Das Jagdschloß Granitz is a hunting lodge on Rügen island near…

Das Jagdschloß Granitz is a hunting lodge on Rügen island near Binz. With 200,000+ annual visitors, it’s the most popular castle in Mecklenburg-Vorpommern, Northeastern Germany. It lies in the middle of the forested Granitz ridge as part of the Rügen Biosphere Reserve. It was built between 1838-1846 in the style of the North Italian Renaissance castellos and has been a popular holiday destination for European nobility and prominent people such as Otto von Bismarck. It was owned by the von Putbus family until 1944, then passed into Nazi hands on the imprisonment of the owner. The family was finally dispossessed as part of the East German land reforms; the castle remains in state hands. After the end of WW2, many furnishings were lost or stolen, works of art were taken to the Berlin Art Depot, the agency for the administration of Soviet assets in Germany, and transferred in 1953 to state museums in Berlin. Attempts by the grandson of Malte zu Putbus to get the family seat returned failed in court. The building is now used as a museum. It was renovated in the 2000s at a cost of 7.9 million euros.

Die Burg Sooneck is a castle in Rheinland-Pfalz, Southwestern…

Die Burg Sooneck is a castle in Rheinland-Pfalz, Southwestern Germany, located near the village of Niederheimbach between Bingen and Bacharach. It’s part of the Rhein Gorge UNESCO World Heritage Site and was first mentioned in 1271. Like neighboring Reichenstein Castle, it was managed by the lords of Hohenfels. Its residential areas are furnished with items in the neo-gothic and Biedermeier styles. The interiors are enriched by paintings owned by the Hohenzollern family, the Köth-Wanscheid family foundation, and art by Johann-Caspar Schneider, among others.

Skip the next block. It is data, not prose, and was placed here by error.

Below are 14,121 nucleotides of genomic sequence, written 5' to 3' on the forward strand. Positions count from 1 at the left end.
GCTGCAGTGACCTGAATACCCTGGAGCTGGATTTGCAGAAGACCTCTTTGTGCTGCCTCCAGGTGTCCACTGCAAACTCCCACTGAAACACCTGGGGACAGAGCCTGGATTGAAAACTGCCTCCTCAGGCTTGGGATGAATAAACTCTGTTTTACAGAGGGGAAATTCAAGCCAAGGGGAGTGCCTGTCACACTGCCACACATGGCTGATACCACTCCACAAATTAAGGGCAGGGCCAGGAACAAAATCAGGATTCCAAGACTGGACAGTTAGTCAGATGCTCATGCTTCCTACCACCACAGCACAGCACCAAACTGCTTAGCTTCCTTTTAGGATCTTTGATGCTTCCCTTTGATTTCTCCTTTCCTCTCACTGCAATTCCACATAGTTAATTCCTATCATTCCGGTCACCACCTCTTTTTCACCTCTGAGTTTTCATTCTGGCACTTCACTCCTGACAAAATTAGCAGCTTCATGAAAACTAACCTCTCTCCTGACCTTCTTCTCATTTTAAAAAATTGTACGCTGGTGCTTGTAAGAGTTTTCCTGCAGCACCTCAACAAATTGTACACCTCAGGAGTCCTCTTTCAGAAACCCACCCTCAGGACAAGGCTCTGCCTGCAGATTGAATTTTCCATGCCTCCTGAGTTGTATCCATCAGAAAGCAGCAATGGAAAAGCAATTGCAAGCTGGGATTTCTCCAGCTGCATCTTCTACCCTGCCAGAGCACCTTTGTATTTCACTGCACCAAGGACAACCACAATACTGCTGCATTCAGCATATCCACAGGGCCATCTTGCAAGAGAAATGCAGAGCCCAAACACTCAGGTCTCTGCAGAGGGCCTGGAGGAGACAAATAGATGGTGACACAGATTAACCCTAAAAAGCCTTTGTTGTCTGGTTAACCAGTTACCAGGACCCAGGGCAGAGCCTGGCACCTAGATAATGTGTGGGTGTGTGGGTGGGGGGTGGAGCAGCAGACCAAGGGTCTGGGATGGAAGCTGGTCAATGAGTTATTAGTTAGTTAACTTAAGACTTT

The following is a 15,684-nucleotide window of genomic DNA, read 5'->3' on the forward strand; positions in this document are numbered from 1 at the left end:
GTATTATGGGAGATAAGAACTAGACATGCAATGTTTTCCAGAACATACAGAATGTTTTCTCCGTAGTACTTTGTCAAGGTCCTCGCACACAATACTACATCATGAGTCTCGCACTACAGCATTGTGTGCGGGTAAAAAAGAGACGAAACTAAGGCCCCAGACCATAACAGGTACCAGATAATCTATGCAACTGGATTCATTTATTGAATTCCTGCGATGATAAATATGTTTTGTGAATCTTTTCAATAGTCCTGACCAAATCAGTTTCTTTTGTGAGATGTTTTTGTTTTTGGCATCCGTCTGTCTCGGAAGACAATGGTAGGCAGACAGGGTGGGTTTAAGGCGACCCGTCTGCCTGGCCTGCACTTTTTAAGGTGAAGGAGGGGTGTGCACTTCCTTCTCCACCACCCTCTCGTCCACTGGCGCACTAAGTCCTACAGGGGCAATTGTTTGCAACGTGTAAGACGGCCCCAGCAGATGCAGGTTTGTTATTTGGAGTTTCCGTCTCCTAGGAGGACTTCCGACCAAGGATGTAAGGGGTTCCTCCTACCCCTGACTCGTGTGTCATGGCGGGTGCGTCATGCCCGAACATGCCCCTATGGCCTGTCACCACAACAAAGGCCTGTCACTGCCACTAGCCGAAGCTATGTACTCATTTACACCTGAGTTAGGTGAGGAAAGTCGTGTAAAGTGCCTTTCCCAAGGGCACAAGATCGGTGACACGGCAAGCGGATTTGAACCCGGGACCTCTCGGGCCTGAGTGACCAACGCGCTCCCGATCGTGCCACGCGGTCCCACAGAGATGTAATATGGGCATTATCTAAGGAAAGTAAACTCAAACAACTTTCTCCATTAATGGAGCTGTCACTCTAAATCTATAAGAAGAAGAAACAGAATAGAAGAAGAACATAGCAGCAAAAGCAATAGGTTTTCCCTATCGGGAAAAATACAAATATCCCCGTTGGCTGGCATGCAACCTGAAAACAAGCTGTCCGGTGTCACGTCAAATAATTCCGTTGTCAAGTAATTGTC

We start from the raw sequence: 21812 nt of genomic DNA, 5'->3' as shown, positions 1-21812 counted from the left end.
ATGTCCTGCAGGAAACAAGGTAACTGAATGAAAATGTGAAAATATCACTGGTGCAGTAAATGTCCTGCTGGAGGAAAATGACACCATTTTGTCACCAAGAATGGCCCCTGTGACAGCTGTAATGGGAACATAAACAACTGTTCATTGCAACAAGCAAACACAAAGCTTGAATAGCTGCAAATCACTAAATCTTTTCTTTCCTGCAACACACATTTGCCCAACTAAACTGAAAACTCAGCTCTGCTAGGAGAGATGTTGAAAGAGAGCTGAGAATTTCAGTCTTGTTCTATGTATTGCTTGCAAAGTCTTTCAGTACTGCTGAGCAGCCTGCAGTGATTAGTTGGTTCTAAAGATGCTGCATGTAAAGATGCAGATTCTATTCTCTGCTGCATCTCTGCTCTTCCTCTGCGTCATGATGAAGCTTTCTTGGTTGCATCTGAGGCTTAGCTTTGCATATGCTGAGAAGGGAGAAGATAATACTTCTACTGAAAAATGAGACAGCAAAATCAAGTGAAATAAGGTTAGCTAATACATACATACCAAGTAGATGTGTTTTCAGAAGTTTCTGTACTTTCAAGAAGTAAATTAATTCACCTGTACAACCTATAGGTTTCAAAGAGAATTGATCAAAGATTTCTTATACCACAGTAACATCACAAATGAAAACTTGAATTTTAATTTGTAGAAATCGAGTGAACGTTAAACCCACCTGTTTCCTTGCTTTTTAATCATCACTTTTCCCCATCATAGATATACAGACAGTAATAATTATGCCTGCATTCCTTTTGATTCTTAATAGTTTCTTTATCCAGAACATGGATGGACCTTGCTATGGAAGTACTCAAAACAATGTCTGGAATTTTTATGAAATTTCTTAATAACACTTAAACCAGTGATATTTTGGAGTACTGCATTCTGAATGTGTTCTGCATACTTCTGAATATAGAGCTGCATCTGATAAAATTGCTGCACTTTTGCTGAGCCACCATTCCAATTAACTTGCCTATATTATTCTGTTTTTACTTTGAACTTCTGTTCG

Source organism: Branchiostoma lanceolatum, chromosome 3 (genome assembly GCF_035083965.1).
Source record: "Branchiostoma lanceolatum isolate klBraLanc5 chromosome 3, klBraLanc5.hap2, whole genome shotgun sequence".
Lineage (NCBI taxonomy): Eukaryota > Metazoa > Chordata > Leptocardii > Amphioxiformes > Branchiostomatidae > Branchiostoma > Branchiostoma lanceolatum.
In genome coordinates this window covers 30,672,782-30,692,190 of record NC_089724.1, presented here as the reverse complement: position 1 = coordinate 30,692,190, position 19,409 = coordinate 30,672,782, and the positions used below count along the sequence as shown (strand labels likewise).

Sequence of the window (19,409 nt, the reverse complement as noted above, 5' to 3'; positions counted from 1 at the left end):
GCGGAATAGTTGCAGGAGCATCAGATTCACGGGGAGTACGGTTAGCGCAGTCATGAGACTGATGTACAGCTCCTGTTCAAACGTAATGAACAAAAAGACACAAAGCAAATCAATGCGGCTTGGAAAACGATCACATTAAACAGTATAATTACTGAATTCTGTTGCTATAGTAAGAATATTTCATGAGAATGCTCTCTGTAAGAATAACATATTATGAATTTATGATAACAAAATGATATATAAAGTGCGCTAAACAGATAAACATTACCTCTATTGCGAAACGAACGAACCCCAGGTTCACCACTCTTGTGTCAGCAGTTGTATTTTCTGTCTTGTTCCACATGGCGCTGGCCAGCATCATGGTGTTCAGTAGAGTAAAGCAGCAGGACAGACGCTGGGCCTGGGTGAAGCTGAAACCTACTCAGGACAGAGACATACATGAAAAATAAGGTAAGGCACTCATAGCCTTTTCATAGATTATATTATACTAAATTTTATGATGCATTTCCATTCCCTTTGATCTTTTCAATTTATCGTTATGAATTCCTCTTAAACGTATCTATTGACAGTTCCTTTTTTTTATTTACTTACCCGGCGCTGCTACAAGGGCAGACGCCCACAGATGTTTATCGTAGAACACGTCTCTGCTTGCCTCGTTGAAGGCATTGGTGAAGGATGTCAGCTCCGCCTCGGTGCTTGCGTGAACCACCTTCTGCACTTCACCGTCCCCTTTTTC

Garmisch-Partenkirchen in Bayern (Bavaria), Southern Germany, is…

Garmisch-Partenkirchen in Bayern (Bavaria), Southern Germany, is an hour by car from Munich, and the ride is a beautiful stretch of Autobahn, unfortunately not the whole way. Expect it to take up to 3 hours on weekends and public holidays. Trains leave to/from Munich every hour, the ride takes 90 mins on the local and 60 on the express. It’s also a nice end to a Romantic Road day trip beginning in Rothenburg, driving down south, stopping at various recommended heritage towns, ending in Garmisch for an overnight stay, or better yet, a few days, as it is a good base to drive out and back to Füssen’s Neuschwanstein castle and to Innsbruck/Austria along spectacular mountain views.

Schloss Charlottenburg in winter

Schloss Charlottenburg in winter

Weinheim in Baden-Württemberg, Southwestern Germany, pop….

Weinheim in Baden-Württemberg, Southwestern Germany, pop. ~43,000, is located 15 km from Heidelberg and 10 km from Mannheim. Together with these 2 cities, it makes up the Rhein-Neckar triangle. It’s nicknamed “Zwei-Burgen-Stadt” after the 2 fortresses on the hill overlooking the town on the edge of the Odenwald, the Windeck and the Wachenburg. The town celebrated its 1250th anniversary in 2005.

byjefferson:Hohenzollern Castle, Germany

byjefferson:

Hohenzollern Castle, Germany

byjefferson: Neuschwanstein

byjefferson:

Neuschwanstein